Q&A: How to Obtain Scholarship Money
Answer: “Wouldn’t it be great if our kids could play this great game for free? Most parents love watching their children skate, enjoy seeing them mature as leaders in the locker room, and don’t even mind the cross country drives to rinks with arctic temperatures. When it comes time to buy new goalie pads or pay travel hockey dues, however, we start to wonder why our children couldn’t have pursued a sport like track, where all you need is a pair of tennis shoes! Despite the high cost associated with our favorite sport, there are ways to turn your child’s passion into profit when it comes time for college.
The first step is to educate your family about college hockey. There are 58 Division I men’s ice hockey programs and 35 for women. Although fully funded teams offer 18 full scholarships, not all teams are fully funded and with 35,955 (men) and 7,350 (women) high school aged players competing for the same college roster spots, a Division I scholarship is hard to come by. Many people believe the myth that Division III colleges and universities do not offer scholarships. The fact is that although Division III institutions can not offer athletic scholarships they can and do offer academic and merit based scholarships as well as need based financial aid. Student-athletes who excel during high school have an advantage when it comes to the recruiting process because they will be eligible for academic and merit awards, and prospects that combine size, strength and speed with good grades and test scores are hot commodities for college coaches.
In order to receive a scholarship you must understand the process, know the rules and set appropriate expectations. For example, college coaches rarely “discover” prospects. You need to make yourself known by using credible sources to get your name in front of as many college coaches as possible. You will also need to compete at the highest levels. In today’s competitive world of college recruiting the average college freshman has played at least one year of juniors hockey. It is rare that a high school player jumps straight into the college arena so you should begin to map out your future as early as freshman year of high school. By taking ownership of your hockey career early on you will set yourself apart from your peers and give yourself the best possible chance of receiving a scholarship.”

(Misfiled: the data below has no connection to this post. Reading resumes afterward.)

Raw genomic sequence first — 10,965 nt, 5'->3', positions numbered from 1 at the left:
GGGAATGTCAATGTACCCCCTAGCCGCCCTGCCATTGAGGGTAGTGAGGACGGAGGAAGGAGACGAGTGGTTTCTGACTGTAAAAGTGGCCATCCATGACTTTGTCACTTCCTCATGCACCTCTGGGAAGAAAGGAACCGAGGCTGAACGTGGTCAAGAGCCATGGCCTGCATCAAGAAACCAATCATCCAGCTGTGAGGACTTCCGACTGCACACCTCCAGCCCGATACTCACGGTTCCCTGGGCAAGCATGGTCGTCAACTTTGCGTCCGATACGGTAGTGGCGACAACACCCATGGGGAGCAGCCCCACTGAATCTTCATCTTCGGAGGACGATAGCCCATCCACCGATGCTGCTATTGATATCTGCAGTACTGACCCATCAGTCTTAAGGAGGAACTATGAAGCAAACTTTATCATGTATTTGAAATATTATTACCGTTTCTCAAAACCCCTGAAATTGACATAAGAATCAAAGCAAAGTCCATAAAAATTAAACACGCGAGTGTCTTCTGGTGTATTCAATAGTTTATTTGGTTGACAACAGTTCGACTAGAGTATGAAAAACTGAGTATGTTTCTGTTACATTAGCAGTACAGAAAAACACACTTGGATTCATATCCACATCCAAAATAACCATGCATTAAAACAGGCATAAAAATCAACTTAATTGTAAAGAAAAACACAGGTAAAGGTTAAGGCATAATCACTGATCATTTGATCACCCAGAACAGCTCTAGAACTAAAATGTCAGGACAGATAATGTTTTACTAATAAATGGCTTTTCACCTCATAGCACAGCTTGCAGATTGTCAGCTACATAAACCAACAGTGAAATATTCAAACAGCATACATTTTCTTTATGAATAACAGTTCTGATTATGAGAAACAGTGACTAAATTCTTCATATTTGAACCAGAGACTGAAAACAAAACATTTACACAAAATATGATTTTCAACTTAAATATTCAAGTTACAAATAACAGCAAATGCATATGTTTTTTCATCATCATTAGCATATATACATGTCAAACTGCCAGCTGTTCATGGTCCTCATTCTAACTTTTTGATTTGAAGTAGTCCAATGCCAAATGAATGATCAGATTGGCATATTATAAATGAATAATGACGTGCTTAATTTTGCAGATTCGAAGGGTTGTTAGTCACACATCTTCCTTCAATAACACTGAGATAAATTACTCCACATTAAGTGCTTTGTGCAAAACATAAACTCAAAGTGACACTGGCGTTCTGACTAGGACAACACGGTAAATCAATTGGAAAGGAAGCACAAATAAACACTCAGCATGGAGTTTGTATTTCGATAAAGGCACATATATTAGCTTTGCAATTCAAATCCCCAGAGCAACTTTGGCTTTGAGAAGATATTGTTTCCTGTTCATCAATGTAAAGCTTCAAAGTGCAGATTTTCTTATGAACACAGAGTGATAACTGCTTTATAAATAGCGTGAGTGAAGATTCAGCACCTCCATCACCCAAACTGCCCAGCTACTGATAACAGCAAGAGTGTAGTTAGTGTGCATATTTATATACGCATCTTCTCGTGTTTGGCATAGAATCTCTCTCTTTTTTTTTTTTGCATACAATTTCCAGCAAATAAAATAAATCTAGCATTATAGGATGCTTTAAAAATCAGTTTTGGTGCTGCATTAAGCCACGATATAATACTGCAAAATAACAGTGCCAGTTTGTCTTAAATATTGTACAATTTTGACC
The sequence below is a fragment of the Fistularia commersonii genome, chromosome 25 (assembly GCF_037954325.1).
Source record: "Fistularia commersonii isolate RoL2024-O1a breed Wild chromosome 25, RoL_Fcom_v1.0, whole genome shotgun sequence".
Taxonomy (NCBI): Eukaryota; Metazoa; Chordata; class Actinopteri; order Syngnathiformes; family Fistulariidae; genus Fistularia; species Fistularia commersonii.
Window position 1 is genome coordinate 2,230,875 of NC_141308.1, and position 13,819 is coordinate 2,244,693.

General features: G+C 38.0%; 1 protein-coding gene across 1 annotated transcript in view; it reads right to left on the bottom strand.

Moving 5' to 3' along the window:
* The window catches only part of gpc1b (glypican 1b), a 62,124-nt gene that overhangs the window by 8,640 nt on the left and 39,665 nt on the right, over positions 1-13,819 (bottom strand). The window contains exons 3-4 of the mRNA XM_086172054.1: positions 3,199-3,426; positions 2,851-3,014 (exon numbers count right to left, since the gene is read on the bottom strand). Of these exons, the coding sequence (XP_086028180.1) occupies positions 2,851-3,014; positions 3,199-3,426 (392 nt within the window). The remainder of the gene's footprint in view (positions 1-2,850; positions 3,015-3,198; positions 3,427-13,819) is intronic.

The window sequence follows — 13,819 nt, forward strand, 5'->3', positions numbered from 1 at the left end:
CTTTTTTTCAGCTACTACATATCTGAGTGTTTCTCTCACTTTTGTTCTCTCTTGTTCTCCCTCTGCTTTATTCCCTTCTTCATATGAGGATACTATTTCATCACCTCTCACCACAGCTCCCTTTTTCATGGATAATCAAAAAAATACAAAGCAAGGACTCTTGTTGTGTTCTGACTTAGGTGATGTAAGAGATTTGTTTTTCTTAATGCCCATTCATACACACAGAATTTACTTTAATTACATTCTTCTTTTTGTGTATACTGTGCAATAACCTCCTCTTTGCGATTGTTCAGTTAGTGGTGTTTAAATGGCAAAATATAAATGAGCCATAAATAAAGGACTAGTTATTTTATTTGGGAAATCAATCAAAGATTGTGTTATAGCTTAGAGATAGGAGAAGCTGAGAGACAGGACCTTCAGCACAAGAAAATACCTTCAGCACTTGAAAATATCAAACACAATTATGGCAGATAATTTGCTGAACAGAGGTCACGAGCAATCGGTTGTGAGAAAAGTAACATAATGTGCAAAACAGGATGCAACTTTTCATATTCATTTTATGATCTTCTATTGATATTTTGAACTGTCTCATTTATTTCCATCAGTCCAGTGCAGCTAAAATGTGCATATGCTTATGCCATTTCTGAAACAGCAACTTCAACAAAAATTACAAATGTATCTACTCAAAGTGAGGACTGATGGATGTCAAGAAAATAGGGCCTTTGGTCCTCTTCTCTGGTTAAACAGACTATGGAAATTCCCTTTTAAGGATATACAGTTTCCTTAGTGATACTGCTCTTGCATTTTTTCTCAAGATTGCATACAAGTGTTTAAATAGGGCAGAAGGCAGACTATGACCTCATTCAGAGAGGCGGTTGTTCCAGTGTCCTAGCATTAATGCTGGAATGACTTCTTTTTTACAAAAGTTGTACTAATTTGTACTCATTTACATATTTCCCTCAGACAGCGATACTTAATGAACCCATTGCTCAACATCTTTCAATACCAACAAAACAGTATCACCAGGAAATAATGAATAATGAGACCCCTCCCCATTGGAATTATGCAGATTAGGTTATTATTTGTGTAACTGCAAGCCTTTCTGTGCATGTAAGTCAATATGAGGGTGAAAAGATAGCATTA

Editor’s Note: Special thanks to NCSA Recruiting Coach Director and former Yale University Women’s Ice Hockey Captain, Lisa Strasman for answering the question. Lisa has helped guide thousands of high school student-athletes through the recruiting process. For more information about NCSA, please visit their website: http://www.ncsasports.org/
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